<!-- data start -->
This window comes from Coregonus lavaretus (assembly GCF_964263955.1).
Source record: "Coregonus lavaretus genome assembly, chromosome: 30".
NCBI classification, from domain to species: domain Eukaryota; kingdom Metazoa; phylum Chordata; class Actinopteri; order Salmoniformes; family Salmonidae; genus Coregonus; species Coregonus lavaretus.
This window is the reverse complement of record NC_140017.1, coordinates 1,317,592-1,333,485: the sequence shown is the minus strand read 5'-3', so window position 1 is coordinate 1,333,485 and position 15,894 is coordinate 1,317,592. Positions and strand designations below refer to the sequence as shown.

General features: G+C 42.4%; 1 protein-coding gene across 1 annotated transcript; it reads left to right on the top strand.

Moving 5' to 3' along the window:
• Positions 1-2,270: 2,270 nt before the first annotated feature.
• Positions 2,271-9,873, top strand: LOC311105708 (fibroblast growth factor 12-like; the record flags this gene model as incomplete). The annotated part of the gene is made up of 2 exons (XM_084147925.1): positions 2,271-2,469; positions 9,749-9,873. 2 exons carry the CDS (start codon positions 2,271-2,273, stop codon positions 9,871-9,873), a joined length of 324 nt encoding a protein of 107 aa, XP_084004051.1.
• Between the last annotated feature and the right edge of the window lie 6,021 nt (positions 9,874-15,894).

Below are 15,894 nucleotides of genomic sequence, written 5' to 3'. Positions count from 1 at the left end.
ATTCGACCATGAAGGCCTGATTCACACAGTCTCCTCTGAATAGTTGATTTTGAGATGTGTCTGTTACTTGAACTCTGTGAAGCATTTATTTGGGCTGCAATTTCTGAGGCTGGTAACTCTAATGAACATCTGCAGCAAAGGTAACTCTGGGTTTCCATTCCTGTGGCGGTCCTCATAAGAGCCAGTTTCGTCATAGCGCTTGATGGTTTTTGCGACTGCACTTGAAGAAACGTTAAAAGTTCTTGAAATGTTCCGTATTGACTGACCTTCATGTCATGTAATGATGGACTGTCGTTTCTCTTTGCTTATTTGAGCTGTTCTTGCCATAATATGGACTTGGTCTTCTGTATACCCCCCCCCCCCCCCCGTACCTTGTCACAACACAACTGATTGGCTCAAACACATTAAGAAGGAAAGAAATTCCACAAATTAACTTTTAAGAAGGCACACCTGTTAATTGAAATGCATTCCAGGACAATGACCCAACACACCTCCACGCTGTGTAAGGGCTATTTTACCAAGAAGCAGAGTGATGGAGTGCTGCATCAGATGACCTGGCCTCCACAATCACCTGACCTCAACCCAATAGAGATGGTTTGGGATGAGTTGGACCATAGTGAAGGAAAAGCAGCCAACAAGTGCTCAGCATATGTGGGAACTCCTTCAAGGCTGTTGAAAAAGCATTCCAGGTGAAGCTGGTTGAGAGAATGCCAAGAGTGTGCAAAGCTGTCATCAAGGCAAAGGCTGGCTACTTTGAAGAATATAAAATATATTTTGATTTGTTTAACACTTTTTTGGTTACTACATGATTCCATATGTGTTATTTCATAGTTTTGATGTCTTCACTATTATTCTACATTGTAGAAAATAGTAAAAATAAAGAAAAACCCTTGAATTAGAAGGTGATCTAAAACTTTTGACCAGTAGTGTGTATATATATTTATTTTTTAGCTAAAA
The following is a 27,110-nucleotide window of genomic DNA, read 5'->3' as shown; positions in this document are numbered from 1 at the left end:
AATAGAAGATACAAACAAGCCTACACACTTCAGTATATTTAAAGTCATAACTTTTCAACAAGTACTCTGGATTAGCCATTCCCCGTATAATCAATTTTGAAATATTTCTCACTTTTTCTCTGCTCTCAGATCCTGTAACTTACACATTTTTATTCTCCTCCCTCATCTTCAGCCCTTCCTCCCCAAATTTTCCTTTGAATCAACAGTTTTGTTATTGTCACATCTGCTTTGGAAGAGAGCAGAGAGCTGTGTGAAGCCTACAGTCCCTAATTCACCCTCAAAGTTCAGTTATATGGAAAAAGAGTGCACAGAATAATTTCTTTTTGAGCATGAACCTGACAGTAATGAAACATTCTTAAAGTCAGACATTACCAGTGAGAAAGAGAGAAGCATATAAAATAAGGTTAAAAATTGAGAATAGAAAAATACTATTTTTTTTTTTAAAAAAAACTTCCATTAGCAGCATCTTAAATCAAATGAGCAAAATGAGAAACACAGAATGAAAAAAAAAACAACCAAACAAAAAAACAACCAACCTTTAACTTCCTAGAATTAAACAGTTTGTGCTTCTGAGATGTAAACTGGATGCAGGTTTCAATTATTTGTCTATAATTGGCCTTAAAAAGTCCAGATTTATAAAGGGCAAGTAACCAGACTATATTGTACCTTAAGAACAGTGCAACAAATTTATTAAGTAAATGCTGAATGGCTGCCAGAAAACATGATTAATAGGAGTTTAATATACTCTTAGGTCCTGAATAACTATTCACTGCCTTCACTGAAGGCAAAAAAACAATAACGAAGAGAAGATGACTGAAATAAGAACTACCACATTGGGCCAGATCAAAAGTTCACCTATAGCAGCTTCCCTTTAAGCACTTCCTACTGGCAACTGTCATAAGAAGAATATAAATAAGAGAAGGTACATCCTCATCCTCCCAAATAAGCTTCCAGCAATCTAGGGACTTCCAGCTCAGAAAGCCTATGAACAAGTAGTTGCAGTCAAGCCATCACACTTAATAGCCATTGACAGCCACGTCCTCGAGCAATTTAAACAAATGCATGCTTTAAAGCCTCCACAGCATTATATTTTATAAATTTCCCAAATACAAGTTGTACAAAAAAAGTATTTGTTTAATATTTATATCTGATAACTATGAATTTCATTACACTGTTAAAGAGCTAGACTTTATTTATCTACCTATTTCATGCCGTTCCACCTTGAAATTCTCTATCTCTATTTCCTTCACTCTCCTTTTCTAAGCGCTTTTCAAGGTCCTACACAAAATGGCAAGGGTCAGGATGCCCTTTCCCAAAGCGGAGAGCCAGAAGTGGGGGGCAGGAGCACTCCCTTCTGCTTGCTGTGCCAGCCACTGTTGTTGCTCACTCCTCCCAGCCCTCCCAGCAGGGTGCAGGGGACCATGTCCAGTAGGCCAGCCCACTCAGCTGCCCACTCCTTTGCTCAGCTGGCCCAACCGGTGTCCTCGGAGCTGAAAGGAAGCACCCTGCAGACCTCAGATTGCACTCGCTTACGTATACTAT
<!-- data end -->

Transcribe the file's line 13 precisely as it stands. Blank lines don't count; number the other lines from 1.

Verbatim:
AATAGAAGATACAAACAAGCCTACACACTTCAGTATATTTAAAGTCATAACTTTTCAACAAGTACTCTGGATTAGCCATTCCCCGTATAATCAATTTTGAAATATTTCTCACTTTTTCTCTGCTCTCAGATCCTGTAACTTACACATTTTTATTCTCCTCCCTCATCTTCAGCCCTTCCTCCCCAAATTTTCCTTTGAATCAACAGTTTTGTTATTGTCACATCTGCTTTGGAAGAGAGCAGAGAGCTGTGTGAAGCCTACAGTCCCTAATTCACCCTCAAAGTTCAGTTATATGGAAAAAGAGTGCACAGAATAATTTCTTTTTGAGCATGAACCTGACAGTAATGAAACATTCTTAAAGTCAGACATTACCAGTGAGAAAGAGAGAAGCATATAAAATAAGGTTAAAAATTGAGAATAGAAAAATACTATTTTTTTTTTTAAAAAAAACTTCCATTAGCAGCATCTTAAATCAAATGAGCAAAATGAGAAACACAGAATGAAAAAAAAAACAACCAAACAAAAAAACAACCAACCTTTAACTTCCTAGAATTAAACAGTTTGTGCTTCTGAGATGTAAACTGGATGCAGGTTTCAATTATTTGTCTATAATTGGCCTTAAAAAGTCCAGATTTATAAAGGGCAAGTAACCAGACTATATTGTACCTTAAGAACAGTGCAACAAATTTATTAAGTAAATGCTGAATGGCTGCCAGAAAACATGATTAATAGGAGTTTAATATACTCTTAGGTCCTGAATAACTATTCACTGCCTTCACTGAAGGCAAAAAAACAATAACGAAGAGAAGATGACTGAAATAAGAACTACCACATTGGGCCAGATCAAAAGTTCACCTATAGCAGCTTCCCTTTAAGCACTTCCTACTGGCAACTGTCATAAGAAGAATATAAATAAGAGAAGGTACATCCTCATCCTCCCAAATAAGCTTCCAGCAATCTAGGGACTTCCAGCTCAGAAAGCCTATGAACAAGTAGTTGCAGTCAAGCCATCACACTTAATAGCCATTGACAGCCACGTCCTCGAGCAATTTAAACAAATGCATGCTTTAAAGCCTCCACAGCATTATATTTTATAAATTTCCCAAATACAAGTTGTACAAAAAAAGTATTTGTTTAATATTTATATCTGATAACTATGAATTTCATTACACTGTTAAAGAGCTAGACTTTATTTATCTACCTATTTCATGCCGTTCCACCTTGAAATTCTCTATCTCTATTTCCTTCACTCTCCTTTTCTAAGCGCTTTTCAAGGTCCTACACAAAATGGCAAGGGTCAGGATGCCCTTTCCCAAAGCGGAGAGCCAGAAGTGGGGGGCAGGAGCACTCCCTTCTGCTTGCTGTGCCAGCCACTGTTGTTGCTCACTCCTCCCAGCCCTCCCAGCAGGGTGCAGGGGACCATGTCCAGTAGGCCAGCCCACTCAGCTGCCCACTCCTTTGCTCAGCTGGCCCAACCGGTGTCCTCGGAGCTGAAAGGAAGCACCCTGCAGACCTCAGATTGCACTCGCTTACGTATACTAT